Forty-two years ago, I started my programming career with no interest in having one; I only wanted to work a couple of years before beginning a Ph.D. in Chemistry. Yet the experiences and opportunities working in my first job made this career all I wanted to do.
Some of what follows might be familiar, but much will seem almost alien to anyone today. Some of you might remember me from my previous blog The Codist, where I told some stories.
I had no computer science classes in college, only a course in programming in 1973 in high school (a rarity back then), and no actual working experience. I had an Apple II+ that I wrote little programs on in Basic and Assembly. Then, a friend told me that the local defense contractor (General Dynamics, building the F-16) was looking for new programmers, and he gave me the manager’s phone number.
After a brief phone call, he invited me to the office for an interview, wearing a suit (required in the office). In the interview, we mostly talked about programming, and he gave me a little test about debugging, which I passed, and offered me a job on the spot. But, of course, it’s doubtful today if anyone would get a job with no education and no work experience as a programmer so quickly.
Starting The Job
In early October, I showed up for my first day (wearing a suit), promptly got a migraine, and had to go home, an inauspicious start to four decades! The following weeks were spent learning the IBM mainframe (JCL, so much fun) from the two “old guys” who worked on multiple programs simultaneously, with a single compile-run cycle daily, dealing with a mountain of printouts the following day.
Soon there were many requests for programmers to work on the Harris Super-Minicomputer, primarily supporting the F-16 program. So several of us new people were assigned to do this.
The office was an open-plan layout with a few low walls, and the manager had a cube. Everyone else had a desk with only a phone, no computers, no terminals, just a clean surface. All the terminals were in a section by themselves, with sign-up sheets. The issue for us new Harris programmers was only a single terminal for seven programmers! Thankfully they quickly installed three more, so we had 4 for seven people. The rest of the time, you wrote code at your desk on paper.
The First Project
The project I was assigned to do was to write a source code formatter to standardize it for delivery to the Air Force. At the time, I think the F-16’s onboard computers were written in 8080 assembly; the ultimate goal was to use Ada, which wasn’t anywhere ready, and the intermediate goal was to write in a language called Jovial, which no one has heard of even today unless you work for the Air Force. So my task was to write the formatter for Jovial, which I also had never heard of!
I had a series of meetings with the leads of the four computers on the F-16, and we were supposed to hash out what a proper standard format should be. These were the first business meetings I had ever been to; I should have been intimidated, but I discovered a knack for asking the right questions and moving the meeting forwards, something I was able to do throughout my career. After we figured out what I should do, I was ready to start programming—except I had no idea how to do this.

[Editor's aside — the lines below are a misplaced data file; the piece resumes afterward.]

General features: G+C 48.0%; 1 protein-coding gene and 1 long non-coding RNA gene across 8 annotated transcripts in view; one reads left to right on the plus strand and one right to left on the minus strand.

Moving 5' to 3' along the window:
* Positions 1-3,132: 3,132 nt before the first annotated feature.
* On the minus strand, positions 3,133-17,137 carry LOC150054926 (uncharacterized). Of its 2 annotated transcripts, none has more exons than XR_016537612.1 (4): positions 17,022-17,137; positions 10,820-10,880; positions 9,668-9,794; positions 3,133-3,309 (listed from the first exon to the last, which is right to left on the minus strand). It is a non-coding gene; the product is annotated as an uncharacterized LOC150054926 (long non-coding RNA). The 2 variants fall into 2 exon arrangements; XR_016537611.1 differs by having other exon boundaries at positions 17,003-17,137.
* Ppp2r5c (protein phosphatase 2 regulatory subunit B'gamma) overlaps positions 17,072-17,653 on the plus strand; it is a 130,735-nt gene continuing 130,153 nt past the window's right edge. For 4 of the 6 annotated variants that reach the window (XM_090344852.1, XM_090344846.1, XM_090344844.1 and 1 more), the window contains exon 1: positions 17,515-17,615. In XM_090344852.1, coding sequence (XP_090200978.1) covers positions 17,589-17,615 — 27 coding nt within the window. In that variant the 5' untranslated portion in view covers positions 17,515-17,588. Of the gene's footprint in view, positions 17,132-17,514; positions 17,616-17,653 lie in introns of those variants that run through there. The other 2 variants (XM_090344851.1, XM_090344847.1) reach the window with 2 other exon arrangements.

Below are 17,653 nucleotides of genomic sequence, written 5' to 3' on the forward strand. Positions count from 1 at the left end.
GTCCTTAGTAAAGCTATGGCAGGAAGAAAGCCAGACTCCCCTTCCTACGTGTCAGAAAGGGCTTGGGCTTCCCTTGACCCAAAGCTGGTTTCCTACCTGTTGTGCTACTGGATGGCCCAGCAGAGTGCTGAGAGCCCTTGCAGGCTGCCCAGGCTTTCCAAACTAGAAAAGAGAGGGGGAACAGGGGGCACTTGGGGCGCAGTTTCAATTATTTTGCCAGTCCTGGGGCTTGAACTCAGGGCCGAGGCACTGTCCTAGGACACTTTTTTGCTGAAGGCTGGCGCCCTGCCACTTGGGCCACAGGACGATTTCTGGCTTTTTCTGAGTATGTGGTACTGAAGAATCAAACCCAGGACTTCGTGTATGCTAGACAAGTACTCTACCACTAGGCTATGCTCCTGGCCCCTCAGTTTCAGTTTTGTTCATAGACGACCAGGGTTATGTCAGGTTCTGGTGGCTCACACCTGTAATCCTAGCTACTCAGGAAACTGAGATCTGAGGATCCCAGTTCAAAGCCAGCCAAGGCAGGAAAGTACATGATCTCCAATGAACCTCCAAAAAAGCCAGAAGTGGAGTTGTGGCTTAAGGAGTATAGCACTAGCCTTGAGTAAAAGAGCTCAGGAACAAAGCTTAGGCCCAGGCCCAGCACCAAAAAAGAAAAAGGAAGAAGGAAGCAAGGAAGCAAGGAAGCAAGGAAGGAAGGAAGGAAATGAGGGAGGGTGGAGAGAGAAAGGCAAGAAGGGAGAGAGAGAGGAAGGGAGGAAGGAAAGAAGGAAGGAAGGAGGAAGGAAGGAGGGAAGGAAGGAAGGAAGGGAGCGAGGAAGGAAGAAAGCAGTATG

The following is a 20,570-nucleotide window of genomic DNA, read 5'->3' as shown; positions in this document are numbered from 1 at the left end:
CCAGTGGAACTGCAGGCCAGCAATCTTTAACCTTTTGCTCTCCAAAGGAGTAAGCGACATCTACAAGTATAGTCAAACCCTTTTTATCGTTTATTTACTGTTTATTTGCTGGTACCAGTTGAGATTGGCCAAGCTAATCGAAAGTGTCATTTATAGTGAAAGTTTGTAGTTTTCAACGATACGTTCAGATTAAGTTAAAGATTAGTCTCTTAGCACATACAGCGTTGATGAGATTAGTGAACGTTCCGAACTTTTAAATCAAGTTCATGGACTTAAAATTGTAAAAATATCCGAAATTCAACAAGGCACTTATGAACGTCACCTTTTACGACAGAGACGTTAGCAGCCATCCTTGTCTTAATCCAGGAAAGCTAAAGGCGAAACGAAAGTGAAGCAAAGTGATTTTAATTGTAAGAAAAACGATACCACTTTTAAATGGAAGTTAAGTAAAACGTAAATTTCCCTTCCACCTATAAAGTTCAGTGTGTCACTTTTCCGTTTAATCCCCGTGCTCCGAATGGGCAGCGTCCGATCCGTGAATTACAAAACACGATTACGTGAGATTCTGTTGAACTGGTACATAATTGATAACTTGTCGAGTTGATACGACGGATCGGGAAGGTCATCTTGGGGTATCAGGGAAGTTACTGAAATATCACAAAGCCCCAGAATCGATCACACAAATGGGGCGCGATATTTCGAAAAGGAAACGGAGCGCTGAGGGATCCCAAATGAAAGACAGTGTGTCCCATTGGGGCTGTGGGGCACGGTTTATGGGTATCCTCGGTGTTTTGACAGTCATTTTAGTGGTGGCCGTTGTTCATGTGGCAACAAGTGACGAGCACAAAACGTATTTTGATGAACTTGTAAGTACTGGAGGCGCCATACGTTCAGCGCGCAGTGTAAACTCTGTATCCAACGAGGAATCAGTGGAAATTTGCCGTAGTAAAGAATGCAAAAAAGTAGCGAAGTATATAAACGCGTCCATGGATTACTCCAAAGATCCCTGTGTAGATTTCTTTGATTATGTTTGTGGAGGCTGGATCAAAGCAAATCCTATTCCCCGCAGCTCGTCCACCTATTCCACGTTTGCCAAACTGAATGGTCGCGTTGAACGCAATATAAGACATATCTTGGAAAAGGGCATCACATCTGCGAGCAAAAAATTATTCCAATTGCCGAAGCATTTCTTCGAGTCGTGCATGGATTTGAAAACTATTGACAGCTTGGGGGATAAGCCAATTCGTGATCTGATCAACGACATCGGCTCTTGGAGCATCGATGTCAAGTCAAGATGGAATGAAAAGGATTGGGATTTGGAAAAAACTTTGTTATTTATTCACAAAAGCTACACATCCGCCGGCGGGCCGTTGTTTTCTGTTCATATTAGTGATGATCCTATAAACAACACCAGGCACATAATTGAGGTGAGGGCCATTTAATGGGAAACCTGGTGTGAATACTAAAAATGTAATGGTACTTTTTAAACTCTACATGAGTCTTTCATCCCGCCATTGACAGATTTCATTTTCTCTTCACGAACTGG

At that time, we had no project managers, QA, business analysts, or any of the many roles that exist today; all there were programmers, a manager, and people who needed programming done. There was no Web, Stackoverflow, or Blogs, nothing that could help me get started. So I went to the local university library after someone told me I should write a parser, but I didn’t know what that was. There was also only a syntax checker for Jovial, no compiler either.
The question of what programming language to use was that I could use anything I wanted, as long as it was Fortran (78) since there were no other options. So I was writing a source code formatter for a language I didn’t know, in a language I barely knew that was ill-suited to writing a parser in, with no oversight or help. Easy first project!
I figured out I needed a recursive descent parser, found some examples in pseudocode, and started working, again half the day on paper. No Jira, no tickets, no scrums, no email, no Slack, and no code reviews—just me and the code.
After six months, I was finished, tested my code (no QA), and demonstrated it to the leads. Finally, they were satisfied, and someone made it available on the Harris.
Unfortunately, I have no idea if anyone ever used it, as delivery of Jovial depended on (1) having a compiler/assembler/linker, which didn’t exist yet, (2) writing the code for the new onboard computers for two processors not yet available and (3) testing them on actual F-16s likely long after I left the company in late 1984.
This first project taught me a lot about myself, and I found I could write code, complete tasks, and continuously learn things I knew nothing about. The following two years, especially 1984, made me realize I wanted to do this more than work in Chemistry.
In the next episode, I worry some F-16 pilot will lose a dogfight because my code was too slow, and I blew up the IBM mainframe with 20 lines of assembly!